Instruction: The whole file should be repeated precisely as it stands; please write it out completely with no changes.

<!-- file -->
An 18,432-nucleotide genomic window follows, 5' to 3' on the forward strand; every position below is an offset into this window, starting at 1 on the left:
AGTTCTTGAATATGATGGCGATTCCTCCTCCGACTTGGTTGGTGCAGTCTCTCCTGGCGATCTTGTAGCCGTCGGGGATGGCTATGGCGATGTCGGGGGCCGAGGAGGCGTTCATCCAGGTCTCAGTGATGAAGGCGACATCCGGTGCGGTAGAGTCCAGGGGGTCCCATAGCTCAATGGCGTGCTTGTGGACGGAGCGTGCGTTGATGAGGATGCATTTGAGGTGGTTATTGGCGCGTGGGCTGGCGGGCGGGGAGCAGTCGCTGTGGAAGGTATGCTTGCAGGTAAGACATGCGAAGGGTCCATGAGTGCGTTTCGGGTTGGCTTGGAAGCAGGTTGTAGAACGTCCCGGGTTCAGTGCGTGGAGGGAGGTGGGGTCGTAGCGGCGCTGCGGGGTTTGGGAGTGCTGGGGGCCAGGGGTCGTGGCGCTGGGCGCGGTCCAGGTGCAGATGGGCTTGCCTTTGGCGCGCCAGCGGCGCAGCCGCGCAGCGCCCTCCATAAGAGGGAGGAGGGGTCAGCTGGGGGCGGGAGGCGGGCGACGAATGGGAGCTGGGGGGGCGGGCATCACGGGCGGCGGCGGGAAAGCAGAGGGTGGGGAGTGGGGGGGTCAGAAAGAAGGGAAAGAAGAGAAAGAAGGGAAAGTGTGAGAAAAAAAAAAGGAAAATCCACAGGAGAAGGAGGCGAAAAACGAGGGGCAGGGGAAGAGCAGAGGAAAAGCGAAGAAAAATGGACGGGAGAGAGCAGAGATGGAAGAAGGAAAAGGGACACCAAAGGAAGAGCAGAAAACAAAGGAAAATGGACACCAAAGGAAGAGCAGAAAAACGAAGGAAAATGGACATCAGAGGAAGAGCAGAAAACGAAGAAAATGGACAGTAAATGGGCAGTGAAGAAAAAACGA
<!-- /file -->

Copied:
An 18,432-nucleotide genomic window follows, 5' to 3' on the forward strand; every position below is an offset into this window, starting at 1 on the left:
AGTTCTTGAATATGATGGCGATTCCTCCTCCGACTTGGTTGGTGCAGTCTCTCCTGGCGATCTTGTAGCCGTCGGGGATGGCTATGGCGATGTCGGGGGCCGAGGAGGCGTTCATCCAGGTCTCAGTGATGAAGGCGACATCCGGTGCGGTAGAGTCCAGGGGGTCCCATAGCTCAATGGCGTGCTTGTGGACGGAGCGTGCGTTGATGAGGATGCATTTGAGGTGGTTATTGGCGCGTGGGCTGGCGGGCGGGGAGCAGTCGCTGTGGAAGGTATGCTTGCAGGTAAGACATGCGAAGGGTCCATGAGTGCGTTTCGGGTTGGCTTGGAAGCAGGTTGTAGAACGTCCCGGGTTCAGTGCGTGGAGGGAGGTGGGGTCGTAGCGGCGCTGCGGGGTTTGGGAGTGCTGGGGGCCAGGGGTCGTGGCGCTGGGCGCGGTCCAGGTGCAGATGGGCTTGCCTTTGGCGCGCCAGCGGCGCAGCCGCGCAGCGCCCTCCATAAGAGGGAGGAGGGGTCAGCTGGGGGCGGGAGGCGGGCGACGAATGGGAGCTGGGGGGGCGGGCATCACGGGCGGCGGCGGGAAAGCAGAGGGTGGGGAGTGGGGGGGTCAGAAAGAAGGGAAAGAAGAGAAAGAAGGGAAAGTGTGAGAAAAAAAAAAGGAAAATCCACAGGAGAAGGAGGCGAAAAACGAGGGGCAGGGGAAGAGCAGAGGAAAAGCGAAGAAAAATGGACGGGAGAGAGCAGAGATGGAAGAAGGAAAAGGGACACCAAAGGAAGAGCAGAAAACAAAGGAAAATGGACACCAAAGGAAGAGCAGAAAAACGAAGGAAAATGGACATCAGAGGAAGAGCAGAAAACGAAGAAAATGGACAGTAAATGGGCAGTGAAGAAAAAACGA